July 10, 2006 SDF China

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Opportunities and Challenges

On Monday July 10, 2006 at the East Palo Alto offices of DLA Piper Rudnick Gray Cary, SDForum’s International SIG hosted an extraordinary panel discussion on business and intellectual property (IP) in China to an overflowing audience.

The panel host was Zhahoui (Zoe) Li, Financial Advisor, Morgan Stanley. The panel guests were Aimin Li, Science Consul, Chinese Consulate General in San Francisco, Tom Ho, Yield Dynamics, VP Product Marketing, Jihong Sanderson, Executive Director of Center for Research on Chinese & American Strategic Cooperation at UC Berkeley and CEO at Berkeley Consulting Associates, USA, and Andy Tang, Managing Director, DFJ Dragon.

The conventional wisdom for outsourcing is that software development is done in India and hardware in China. The obvious reasons for this evolution are legal protection for IP, the number of English speaking programmers and respective government policies. The panel tried to address the less obvious ways to encourage software development in China.

Aimin Li excerpted an extensive presentation on China’s official government efforts educating its public, which has a long history of community property about the very concept of IP. Since, 1980, State Council took steps to install and enforce IP protection with new regulations, courts and penalties. Even with this infrastructure in place, the challenge is enforcing these standards to bring them in line with international standards. Without enforcement, the environment to encourage innovation cannot exist. Li offered his government’s services to anyone interested in doing business in China.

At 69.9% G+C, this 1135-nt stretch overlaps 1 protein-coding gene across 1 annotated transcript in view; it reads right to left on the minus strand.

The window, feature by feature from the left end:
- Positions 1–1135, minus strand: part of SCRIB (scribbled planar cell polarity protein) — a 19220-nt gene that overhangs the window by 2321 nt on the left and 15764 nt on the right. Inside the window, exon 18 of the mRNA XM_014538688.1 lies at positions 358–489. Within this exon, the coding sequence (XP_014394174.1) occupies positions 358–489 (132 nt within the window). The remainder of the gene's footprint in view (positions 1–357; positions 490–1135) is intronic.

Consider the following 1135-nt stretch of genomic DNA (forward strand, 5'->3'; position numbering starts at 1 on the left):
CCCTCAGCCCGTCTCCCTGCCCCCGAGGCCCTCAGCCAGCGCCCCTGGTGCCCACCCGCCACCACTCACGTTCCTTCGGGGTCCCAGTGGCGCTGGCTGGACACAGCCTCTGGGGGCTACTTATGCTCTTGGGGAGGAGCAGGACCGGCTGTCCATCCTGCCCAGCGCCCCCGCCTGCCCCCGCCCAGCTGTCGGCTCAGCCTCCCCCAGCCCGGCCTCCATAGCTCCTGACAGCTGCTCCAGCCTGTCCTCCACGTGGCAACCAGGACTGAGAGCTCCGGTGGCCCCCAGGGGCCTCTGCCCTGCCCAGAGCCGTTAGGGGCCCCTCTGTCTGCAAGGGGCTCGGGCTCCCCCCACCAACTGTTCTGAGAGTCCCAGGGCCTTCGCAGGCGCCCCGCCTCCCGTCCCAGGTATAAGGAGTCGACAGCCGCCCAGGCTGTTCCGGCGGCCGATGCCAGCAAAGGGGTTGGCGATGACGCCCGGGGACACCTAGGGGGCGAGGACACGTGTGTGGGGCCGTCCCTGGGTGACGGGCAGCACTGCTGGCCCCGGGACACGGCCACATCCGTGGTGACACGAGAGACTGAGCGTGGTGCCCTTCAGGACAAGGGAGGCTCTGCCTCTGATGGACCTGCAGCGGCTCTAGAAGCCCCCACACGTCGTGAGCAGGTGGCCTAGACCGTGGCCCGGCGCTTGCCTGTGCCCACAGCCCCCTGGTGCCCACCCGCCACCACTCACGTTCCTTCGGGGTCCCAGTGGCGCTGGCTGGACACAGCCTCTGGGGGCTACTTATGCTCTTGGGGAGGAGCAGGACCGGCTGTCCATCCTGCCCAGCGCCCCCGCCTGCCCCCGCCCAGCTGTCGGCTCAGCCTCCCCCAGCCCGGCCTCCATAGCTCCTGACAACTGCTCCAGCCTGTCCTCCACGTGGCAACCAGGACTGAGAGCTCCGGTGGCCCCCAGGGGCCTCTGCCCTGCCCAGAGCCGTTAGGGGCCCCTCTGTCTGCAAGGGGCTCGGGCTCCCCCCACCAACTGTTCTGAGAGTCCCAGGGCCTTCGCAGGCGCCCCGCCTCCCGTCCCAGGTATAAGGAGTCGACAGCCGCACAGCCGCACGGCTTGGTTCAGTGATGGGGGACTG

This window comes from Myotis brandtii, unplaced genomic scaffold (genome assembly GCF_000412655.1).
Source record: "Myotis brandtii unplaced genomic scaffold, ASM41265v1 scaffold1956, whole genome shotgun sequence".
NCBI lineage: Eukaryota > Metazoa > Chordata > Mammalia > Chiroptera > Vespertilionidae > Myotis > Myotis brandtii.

Andy Tang pointed out that IP enforcement is a question of priorities. For instance, there are few counterfeit products for the Beijing Olympics, because the government has an immediate interest. As for outsourcing to any country with a language issue, there is always a gap in getting what you ask for on a project. In China in particular, while technical skills are common, good project managers who understand people and technology are in great demand. China still has a core competency in manufacturing. The closer you stick to that, the greater chance of success.

Jihong Sanderson talked about the broader social implications of IP beyond the legal issues. For most people, wages are low. Faced with the prospect of spending several hundred dollars on legal software when people only make several hundred dollars a year, people will buy what they can afford. Companies that do well in China do not sell a shrink-wrapped box; they offer affordable integrated service experiences across work, home and entertainment. It is hard to pirate a service experience.

Tom Ho’s company Yield Dynamics takes its own steps to fight piracy. They have security systems, password protections, firewalls, and do not allow data to be exported outside the development environment. Projects can be broken up into basic elements and developed by different teams, so no one has a complete picture. Good communication and extensive specifications is key. U.S. engineers get what you say and can turn it around immediately. It isn’t the lack of skill that can slow the process. The lack of experience can cause the development schedules to take two to five times as long. Develop a trusted good team overseas and do what you can to retain them.

Zoe Li and others pointed out cultural differences between China and India. Chinese engineers pay close attention to the specifications and carry out those instructions to the letter. An Indian developer will argue with you about any aspect of a project. This dialog can lead to a better product, so this needs to be encouraged in China. Everyone agreed the work ethic of Silicon Valley is alive in well in China. People will work on a project until it is a success.

By DJ Cline
Copyright 2006